Between Dallas and Fort Worth flows Denton Creek, an 11.6 mile twisting, turning flatwater run that is fun for the whole family at low water levels (60-100 cfs) and skills building for experienced canoeists and kayakers at flows over 100 cfs. The trip is scenic, almost remote considering its short distance from Dallas, Fort Worth and the Mid-Cities area of the Metroplex. It is short enough for a half day or full day trip depending upon how you paddle. Denton Creek usually relies upon water releases from Grapevine dam, but recent local rainfall can quickly flood and swell the creek to dangerous levels. There are numerous turns and chutes that require quick decision-making and action to negotiate properly. Experience in swiftwater paddling and rescue is recommended at flows above 300 cfs, and strongly advised at flows above 500 cfs. Vegetation is lush along the river, often overhanging and obscuring tight, narrow channels with sharp twists that require good control skills to run. Access is decent, and at the end of the day it is a short drive back to anywhere in the DFW Metroplex.
Tarrant and Dallas Counties in North Texas, about equidistant between Dallas, Fort Worth and Denton.
Dallas 30 miles; Fort Worth 25 miles; Denton 35 miles; Austin 230 miles; San Antonio 310 miles; Houston 280 miles (all distances are approximate and depend upon starting point, destination point on the river and route taken.)
Good with a dam release from Grapevine Reservoir, muddy after heavy local rainfall and stagnant in the dog days of summer if water is not being released from the reservoir.
Anytime there is adequate flow, which normally means spring, early summer or late fall, but moderate to heavy rains anytime can make Denton Creek navigable.
The hot Texas summer sun and blast furnace winds can be a real problem from June through September. At flows exceeding 500 cfs there is a dangerous rapid just below the put-in that will have large standing waves and haystacks capable of swamping an open canoe. In such conditions the best boats are canoes that are either decked or filled with airbags for flotation, or kayaks. There are no other hazards on Denton Creek other than the sharp turns if you are not on your game when approaching them.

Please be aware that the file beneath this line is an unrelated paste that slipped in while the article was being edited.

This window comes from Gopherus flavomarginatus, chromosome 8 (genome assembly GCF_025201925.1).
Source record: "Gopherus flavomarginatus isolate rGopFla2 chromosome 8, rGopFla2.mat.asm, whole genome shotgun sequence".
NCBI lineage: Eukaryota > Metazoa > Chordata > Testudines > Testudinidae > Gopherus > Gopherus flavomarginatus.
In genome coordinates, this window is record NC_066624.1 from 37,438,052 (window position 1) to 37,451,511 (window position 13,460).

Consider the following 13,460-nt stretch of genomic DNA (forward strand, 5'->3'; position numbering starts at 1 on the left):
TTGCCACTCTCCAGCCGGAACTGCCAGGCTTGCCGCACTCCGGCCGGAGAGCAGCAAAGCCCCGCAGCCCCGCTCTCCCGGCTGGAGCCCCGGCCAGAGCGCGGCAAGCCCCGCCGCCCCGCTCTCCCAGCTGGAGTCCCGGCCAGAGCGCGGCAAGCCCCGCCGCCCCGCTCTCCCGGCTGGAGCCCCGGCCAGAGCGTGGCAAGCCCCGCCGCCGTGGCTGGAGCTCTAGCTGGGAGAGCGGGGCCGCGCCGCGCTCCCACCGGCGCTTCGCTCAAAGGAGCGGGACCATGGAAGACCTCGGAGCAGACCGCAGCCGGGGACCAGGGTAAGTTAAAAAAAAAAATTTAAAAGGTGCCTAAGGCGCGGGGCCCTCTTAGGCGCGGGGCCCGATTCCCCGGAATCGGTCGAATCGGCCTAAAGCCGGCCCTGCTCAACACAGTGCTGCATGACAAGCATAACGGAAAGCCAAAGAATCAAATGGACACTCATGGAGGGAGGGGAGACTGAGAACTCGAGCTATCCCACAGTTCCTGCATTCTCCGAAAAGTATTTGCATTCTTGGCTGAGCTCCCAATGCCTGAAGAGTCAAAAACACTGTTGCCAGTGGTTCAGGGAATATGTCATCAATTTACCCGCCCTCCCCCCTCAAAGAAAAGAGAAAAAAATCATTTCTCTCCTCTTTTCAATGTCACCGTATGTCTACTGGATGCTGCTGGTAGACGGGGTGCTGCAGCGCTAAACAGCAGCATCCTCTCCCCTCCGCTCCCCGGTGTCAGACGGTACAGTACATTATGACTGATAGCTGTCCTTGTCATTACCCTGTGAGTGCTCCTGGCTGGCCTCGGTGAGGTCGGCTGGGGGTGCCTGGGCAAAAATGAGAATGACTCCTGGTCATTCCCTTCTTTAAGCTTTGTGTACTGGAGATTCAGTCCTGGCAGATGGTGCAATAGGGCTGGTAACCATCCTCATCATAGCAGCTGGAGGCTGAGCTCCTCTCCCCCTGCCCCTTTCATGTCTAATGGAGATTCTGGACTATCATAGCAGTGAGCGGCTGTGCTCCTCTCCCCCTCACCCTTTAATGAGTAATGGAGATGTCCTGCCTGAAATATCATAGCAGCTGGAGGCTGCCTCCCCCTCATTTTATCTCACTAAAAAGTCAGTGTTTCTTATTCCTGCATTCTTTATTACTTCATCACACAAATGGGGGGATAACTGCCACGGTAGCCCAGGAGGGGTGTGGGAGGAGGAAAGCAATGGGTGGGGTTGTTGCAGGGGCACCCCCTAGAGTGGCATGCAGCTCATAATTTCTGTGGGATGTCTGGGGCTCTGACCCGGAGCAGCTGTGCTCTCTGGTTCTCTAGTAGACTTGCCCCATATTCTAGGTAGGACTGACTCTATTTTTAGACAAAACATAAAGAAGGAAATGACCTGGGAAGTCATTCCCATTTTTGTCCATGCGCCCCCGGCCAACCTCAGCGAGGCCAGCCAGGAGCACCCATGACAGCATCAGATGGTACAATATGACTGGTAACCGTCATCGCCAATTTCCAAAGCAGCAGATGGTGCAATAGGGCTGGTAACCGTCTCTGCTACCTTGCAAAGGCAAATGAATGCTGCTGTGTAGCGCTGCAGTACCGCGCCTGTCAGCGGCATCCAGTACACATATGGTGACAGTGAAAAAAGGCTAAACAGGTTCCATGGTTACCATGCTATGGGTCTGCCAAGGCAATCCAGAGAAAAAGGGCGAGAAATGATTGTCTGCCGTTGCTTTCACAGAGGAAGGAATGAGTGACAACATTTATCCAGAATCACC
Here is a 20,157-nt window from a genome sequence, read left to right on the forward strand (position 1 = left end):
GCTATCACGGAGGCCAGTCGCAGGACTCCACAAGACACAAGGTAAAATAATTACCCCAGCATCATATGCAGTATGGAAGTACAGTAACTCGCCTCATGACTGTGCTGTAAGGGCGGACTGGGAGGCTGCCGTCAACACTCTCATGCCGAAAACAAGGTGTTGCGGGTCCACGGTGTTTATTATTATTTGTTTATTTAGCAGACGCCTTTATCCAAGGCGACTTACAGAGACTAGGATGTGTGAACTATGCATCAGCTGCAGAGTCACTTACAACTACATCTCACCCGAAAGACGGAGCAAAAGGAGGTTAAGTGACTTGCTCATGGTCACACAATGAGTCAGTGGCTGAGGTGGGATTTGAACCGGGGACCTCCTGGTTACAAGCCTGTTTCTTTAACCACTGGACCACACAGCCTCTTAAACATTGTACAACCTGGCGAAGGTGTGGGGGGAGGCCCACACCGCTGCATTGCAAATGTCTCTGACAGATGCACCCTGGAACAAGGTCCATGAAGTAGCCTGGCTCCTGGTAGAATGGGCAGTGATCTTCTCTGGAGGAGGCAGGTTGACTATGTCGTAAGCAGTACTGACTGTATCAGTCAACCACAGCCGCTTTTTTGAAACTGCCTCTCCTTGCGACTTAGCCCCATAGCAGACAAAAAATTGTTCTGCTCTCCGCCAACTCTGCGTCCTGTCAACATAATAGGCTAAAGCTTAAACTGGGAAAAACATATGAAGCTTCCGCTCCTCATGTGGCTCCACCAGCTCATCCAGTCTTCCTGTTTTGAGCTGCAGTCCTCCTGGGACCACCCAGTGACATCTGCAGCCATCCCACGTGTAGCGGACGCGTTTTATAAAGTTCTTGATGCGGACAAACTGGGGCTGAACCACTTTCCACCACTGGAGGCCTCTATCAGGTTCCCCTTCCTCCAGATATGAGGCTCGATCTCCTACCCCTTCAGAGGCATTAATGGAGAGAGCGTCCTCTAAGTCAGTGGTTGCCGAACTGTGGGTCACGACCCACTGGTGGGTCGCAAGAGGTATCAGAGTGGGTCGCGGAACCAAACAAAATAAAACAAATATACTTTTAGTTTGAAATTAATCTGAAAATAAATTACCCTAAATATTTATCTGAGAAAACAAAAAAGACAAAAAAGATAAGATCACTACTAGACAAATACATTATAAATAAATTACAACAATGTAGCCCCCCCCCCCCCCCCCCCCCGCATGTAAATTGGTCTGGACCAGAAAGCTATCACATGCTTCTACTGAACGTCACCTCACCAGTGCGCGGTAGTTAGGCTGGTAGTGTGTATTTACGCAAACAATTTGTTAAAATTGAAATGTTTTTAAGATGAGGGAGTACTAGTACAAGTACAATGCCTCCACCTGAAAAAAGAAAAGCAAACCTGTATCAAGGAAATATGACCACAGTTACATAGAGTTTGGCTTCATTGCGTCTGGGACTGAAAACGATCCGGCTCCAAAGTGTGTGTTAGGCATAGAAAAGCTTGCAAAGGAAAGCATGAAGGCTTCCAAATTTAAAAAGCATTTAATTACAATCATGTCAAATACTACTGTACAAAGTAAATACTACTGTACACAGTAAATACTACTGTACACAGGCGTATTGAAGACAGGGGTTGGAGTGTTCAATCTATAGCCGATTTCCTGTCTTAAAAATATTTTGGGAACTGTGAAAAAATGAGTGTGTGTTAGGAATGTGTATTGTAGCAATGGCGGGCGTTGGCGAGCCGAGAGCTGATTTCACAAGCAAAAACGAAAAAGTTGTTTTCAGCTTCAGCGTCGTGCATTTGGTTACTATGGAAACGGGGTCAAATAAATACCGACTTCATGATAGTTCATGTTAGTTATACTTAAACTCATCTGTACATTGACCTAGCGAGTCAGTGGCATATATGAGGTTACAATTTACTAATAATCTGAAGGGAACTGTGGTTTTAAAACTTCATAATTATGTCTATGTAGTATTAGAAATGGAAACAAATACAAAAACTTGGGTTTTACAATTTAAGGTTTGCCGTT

Dam control outlet immediately below Grapevine Dam at 0.0 miles; Denton Tap Road crossing at 5.3 miles; McInnish Park on Sandy Lake Road at the crossing of the Elm Fork of the Trinity River at 11.4 miles. There are no other access points on Denton Creek.
There are no camping facilities on Denton Creek. Day camping can be done at Sandy Lake Park a few tenths of a mile east of the McInnish Park take-out on Sandy Lake Road.
Trinity River Kayak Company, located at 1601 E. Sandy Lake Road at the Trinity River (southwest corner) in Coppell, Texas 75019 (214-513-0649) offers kayak, canoe and gear rentals and sales, shuttles, and a river store for snacks and supplies just below the confluence of Denton Creek and the Trinity River. At least four other DFW area commercial outfitters offer rentals, shuttles and river information for Denton Creek.
Denton Creek is a great weekend, or even weekday afternoon paddle trip close to the heart of the Dallas-Fort Worth Metroplex. It is a flatwater stream teeming with an abundance of fish, wildlife and vegetation that makes you forget just how close you are to one of the five largest metro areas in the nation. The creek flows into the Trinity River just north of Dallas in suburban Carrollton, just above Carrollton Dam. Nearby rentals and shuttles can be obtained from North Texas Canoe Rentals on Whitlock Lane in Carrollton on the east side of IH 35 (Sandy Lake Road west of IH 35.) This is an easy paddle trip that almost anybody can enjoy regardless of previous experience.